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  • Domestic African slave trade

    Domestic slavery existed in Africa way before the Europeans came and took advantage of this trade. Generally speaking, slavery is defined as a commodity or property, which is owned and exploited by another. In one form or another, it has existed in Africa (as well as in almost all human societies) since ancient times. Initially slaves were...

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  • Bathing attire

    Unlike Europeans, who go to the beach dressed in bikinis or swimming trunks, Ghanaians prefer to go swimming fully clothed. We were on Cape Coast on a Sunday, and the beach was full of youngsters having a great time in the warm water.

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  • Paying your respects

    Many Ghanaians (and West Africans in general) are animists and hence worship the earth (amongst others). Therefore, before you start drinking, you should always make an offering to the earth. Here I am seen pouring some of my water on the ground before starting to drink myself.

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  • Use your right hand only

    Food is usually eaten with your hands – that is, your right hand only, as your left hand is considered ‘dirty’ (being used for ‘other things’). In better restaurants you will be presented with a bowl with disinfected water for washing your hand and another bowl of fresh water for rinsing. Eating with your right hand only takes a bit of practice,...

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  • Become an instant millionaire

    The local currency in Ghana is the Cedi, at the time we were there, the exchange rate was about 950 Cedi to the US Dollar. This means that if you change $400 as we did, you become instant millionaires. The largest denomination is 10,000 Cedi (just over a dollar), so you will end up carrying wads and wads of notes! There is a distinct lack of small...

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  • Masks

    In African spirituality, the mask is a bearer of sacred force, not only for the wearer, but also for those who witness its dance. Masks can be either a representation of a spirit, or its actual reincarnation. Shapes and styles of masks vary considerably, as initiation rites, funerals, rituals and secret societies each have their specific masks....

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  • Chairs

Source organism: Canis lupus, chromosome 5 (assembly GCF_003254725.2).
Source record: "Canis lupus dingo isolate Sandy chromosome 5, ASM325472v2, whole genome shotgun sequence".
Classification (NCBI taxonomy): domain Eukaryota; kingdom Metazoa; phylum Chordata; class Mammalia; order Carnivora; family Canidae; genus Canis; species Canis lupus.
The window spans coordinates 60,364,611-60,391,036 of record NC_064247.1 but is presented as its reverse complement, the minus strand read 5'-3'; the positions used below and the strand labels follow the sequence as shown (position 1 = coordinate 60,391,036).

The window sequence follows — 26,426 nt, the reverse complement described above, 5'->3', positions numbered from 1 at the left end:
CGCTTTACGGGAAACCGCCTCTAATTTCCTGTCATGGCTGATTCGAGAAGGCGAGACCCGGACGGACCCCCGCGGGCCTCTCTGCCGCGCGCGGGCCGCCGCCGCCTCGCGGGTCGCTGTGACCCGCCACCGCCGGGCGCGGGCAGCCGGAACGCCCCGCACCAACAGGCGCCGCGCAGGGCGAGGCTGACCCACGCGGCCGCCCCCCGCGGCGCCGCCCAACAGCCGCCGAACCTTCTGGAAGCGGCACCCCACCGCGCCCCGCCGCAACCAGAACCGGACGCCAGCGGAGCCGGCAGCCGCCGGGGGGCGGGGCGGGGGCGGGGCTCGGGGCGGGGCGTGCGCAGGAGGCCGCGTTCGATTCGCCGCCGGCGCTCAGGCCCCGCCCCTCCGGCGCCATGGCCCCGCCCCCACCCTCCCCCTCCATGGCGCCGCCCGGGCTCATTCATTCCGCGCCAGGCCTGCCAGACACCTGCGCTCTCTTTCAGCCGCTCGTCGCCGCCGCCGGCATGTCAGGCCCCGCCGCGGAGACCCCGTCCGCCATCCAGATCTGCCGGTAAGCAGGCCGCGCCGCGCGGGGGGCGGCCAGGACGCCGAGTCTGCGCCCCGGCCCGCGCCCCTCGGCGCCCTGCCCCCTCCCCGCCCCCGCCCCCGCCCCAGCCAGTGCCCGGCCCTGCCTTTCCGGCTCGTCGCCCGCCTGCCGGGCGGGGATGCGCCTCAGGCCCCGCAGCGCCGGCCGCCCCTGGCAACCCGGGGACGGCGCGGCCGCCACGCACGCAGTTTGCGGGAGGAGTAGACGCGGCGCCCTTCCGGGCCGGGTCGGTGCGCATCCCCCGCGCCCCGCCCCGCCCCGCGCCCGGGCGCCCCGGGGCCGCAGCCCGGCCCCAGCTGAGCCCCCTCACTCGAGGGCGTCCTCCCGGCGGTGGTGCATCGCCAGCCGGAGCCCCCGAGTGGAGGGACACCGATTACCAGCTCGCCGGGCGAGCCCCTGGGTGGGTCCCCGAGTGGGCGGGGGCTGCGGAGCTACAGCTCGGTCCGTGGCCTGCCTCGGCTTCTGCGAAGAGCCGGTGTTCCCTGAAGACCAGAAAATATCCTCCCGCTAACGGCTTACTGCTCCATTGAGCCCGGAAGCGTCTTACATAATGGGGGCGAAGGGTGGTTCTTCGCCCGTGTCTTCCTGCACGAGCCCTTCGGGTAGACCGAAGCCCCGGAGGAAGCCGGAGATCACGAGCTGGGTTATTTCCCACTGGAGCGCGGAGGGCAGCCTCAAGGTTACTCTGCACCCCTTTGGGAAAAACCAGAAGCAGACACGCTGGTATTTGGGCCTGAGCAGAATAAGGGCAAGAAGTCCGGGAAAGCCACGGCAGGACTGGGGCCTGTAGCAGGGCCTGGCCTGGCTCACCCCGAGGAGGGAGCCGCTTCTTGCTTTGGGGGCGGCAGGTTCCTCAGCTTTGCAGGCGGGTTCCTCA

Chairs of State, unlike stools, do not have any spiritual significance and were more a symbol of prestige. Every chief usually had a few, depending on how wealthy he was. The chairs are usually called “Asipim”, meaning “I stand firm”, alluding to the stability of chieftaincy. Victorian chairs were given by the British to select chiefs.

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  • Stools

    Stools are used for three different reasons in Ghana:CeremonialDomesticRitualA stool will add grandeur and power to its user, so has been used by kings for generations, as it is a seat from which power radiates to the subjects. “Else aprem – gwa do a Nsuro eteur” – “He who sits on a canon stool is not scared by a gun”Each king would have a new...

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  • Sensationalism

    It seems that the Ghanian media, as its counterparts all over the world, no doubt, has its fair share of sensationalism, as these newspaper headlines suggest. We found all these in a single newspaper in the hotel reception in Accra. Gossip seems to be a big seller of newspapers worldwide.

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  • Lizards

    You might as well make friends with these cute little creatures as soon as you arrive in Ghana, as they are to be found everywhere. Don't be surprised if you find one in your bathroom or bedroom, the restaurant or the bar. They are totally harmless, in fact they eat insects, so you should be grateful they are around. There are many varieties of...

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  • Roadside local food

    Just some of the delicacies you can pick up by the road all fresk and liveThe snail is large enough to feed two peopleThe crabs are fresh water species